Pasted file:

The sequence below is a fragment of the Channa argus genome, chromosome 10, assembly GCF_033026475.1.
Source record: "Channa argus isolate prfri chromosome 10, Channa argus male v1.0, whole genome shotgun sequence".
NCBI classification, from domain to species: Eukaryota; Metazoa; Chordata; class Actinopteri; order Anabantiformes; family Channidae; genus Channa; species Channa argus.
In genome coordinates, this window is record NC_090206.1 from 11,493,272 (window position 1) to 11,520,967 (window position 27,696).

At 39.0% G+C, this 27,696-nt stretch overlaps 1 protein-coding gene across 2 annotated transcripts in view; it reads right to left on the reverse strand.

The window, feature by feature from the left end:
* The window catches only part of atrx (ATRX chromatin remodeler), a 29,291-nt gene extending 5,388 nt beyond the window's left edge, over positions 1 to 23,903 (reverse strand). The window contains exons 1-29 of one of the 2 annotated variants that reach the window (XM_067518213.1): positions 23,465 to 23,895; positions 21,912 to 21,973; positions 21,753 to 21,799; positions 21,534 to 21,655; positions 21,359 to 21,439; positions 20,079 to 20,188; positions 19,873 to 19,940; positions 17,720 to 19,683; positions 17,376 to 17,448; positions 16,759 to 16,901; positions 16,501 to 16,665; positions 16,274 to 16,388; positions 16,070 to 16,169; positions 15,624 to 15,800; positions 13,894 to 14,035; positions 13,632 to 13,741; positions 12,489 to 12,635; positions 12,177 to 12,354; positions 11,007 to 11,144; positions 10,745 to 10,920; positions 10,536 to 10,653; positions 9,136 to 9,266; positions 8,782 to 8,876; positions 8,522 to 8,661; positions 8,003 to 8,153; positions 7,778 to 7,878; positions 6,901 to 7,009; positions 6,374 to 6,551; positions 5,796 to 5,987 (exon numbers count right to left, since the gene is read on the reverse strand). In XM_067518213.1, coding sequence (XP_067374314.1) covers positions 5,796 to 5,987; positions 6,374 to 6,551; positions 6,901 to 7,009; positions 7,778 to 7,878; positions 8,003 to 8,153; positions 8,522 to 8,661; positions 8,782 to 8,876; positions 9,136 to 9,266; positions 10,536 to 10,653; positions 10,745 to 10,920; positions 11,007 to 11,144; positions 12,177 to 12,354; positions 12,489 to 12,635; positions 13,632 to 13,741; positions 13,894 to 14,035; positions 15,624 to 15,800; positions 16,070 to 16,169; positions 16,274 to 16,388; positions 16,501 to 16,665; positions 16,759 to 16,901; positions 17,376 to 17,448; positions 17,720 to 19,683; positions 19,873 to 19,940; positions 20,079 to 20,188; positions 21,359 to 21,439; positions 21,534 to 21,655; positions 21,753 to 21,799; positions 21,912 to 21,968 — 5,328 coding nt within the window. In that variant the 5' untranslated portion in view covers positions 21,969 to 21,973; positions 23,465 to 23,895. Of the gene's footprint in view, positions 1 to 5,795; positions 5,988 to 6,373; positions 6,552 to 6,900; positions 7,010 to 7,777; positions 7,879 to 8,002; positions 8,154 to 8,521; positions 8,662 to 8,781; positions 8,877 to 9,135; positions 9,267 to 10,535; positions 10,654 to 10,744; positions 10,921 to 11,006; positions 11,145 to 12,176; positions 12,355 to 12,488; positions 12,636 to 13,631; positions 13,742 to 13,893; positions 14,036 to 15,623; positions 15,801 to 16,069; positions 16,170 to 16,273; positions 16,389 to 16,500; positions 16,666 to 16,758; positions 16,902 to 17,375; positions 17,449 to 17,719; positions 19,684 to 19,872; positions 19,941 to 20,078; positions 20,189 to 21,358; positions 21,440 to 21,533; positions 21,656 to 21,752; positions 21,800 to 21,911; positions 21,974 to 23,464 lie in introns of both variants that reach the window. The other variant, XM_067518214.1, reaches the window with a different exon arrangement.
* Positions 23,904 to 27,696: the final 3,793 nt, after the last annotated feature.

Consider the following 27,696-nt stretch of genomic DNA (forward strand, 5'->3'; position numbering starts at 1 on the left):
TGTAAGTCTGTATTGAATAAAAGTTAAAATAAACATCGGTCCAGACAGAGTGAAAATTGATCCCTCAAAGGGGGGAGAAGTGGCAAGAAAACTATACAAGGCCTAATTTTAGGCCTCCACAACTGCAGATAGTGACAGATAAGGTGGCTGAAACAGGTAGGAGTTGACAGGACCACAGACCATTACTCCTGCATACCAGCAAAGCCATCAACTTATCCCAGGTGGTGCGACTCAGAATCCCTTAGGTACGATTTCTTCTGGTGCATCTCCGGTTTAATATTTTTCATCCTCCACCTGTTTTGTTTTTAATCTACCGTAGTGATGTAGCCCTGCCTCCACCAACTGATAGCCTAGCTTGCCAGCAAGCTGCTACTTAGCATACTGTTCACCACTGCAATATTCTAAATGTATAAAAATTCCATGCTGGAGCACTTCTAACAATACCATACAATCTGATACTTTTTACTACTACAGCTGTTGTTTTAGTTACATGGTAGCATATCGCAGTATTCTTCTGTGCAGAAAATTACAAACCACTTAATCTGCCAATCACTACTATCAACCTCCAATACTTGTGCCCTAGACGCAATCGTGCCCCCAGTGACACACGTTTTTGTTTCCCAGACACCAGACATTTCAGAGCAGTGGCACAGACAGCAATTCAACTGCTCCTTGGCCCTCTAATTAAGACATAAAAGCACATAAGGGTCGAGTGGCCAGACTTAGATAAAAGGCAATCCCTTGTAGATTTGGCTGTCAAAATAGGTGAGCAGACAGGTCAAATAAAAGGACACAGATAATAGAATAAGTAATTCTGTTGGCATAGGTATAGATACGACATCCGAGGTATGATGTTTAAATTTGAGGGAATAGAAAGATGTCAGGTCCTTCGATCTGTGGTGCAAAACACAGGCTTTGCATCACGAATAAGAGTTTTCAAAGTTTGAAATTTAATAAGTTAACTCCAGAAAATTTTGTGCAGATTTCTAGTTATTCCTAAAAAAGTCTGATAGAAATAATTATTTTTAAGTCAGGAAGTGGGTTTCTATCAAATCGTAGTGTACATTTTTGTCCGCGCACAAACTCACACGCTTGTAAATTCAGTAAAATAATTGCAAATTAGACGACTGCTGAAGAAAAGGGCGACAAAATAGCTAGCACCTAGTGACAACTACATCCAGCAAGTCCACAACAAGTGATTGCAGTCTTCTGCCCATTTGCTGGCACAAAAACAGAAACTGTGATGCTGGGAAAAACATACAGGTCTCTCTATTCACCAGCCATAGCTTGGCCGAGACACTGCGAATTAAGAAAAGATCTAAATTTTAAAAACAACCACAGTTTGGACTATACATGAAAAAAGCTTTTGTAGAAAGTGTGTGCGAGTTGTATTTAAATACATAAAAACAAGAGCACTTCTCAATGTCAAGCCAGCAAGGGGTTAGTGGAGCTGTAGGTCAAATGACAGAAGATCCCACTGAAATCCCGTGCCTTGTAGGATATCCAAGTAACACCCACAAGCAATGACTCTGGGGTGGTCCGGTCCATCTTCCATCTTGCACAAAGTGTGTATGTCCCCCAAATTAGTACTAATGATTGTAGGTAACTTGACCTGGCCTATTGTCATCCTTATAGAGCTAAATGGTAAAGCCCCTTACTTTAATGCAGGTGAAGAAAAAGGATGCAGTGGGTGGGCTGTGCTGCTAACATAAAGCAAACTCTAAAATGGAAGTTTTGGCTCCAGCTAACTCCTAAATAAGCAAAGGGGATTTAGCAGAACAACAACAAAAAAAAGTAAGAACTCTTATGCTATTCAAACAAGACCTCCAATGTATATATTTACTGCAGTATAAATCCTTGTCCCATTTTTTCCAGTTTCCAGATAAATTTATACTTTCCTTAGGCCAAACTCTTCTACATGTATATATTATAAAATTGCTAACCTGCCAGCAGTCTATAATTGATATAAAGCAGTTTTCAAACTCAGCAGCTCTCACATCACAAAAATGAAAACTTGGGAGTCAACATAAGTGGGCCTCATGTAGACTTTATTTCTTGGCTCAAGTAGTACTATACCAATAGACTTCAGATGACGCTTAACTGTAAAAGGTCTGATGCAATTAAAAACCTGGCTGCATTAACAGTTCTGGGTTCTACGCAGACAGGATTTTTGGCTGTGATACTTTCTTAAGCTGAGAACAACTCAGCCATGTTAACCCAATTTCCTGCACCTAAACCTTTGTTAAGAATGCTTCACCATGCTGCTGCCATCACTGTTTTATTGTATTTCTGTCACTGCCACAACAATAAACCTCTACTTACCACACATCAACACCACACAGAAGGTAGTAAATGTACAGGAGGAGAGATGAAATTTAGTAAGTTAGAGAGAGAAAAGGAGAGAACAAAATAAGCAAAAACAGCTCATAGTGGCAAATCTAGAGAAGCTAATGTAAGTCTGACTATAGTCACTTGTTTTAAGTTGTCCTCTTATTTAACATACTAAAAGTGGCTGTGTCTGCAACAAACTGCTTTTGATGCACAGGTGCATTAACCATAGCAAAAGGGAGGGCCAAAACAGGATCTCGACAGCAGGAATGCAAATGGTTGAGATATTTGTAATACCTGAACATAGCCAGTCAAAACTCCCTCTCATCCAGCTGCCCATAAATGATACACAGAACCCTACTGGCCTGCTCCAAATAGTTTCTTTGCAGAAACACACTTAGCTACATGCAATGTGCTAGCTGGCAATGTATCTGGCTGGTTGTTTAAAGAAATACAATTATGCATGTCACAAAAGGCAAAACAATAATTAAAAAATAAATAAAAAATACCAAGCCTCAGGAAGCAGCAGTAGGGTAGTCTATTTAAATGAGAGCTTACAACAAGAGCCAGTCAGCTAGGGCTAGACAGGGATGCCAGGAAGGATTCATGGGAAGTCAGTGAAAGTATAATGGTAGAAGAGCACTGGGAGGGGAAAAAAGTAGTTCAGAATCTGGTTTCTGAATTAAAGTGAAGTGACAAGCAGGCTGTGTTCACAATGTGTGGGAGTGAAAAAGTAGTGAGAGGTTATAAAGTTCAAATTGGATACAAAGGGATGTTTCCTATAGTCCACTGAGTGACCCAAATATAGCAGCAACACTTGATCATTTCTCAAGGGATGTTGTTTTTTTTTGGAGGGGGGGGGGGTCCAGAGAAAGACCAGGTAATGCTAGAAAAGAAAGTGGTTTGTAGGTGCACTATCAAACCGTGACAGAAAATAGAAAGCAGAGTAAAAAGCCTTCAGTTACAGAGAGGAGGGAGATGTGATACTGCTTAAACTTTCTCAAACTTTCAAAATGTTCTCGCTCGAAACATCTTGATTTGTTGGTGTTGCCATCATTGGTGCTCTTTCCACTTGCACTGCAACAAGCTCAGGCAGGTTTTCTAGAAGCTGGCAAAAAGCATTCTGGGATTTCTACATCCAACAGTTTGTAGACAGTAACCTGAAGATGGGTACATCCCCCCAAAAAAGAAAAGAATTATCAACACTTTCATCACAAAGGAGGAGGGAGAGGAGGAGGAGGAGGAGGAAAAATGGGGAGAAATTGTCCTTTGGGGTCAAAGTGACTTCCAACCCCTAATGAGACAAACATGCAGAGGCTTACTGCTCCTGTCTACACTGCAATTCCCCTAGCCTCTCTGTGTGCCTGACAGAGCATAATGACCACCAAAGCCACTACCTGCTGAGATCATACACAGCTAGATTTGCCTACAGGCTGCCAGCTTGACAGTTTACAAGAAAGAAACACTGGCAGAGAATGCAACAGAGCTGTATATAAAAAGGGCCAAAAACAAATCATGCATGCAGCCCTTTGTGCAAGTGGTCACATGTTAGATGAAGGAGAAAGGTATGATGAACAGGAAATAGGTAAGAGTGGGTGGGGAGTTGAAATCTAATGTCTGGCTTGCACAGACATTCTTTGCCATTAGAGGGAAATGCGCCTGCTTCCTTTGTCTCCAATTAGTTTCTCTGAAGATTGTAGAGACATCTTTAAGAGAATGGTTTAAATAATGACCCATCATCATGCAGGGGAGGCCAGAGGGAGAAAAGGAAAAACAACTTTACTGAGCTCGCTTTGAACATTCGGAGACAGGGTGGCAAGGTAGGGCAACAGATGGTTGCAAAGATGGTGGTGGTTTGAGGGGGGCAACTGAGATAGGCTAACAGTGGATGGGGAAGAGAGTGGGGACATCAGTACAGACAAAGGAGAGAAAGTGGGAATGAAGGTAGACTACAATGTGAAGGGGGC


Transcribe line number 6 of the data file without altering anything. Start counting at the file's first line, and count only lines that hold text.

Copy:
The window, feature by feature from the left end: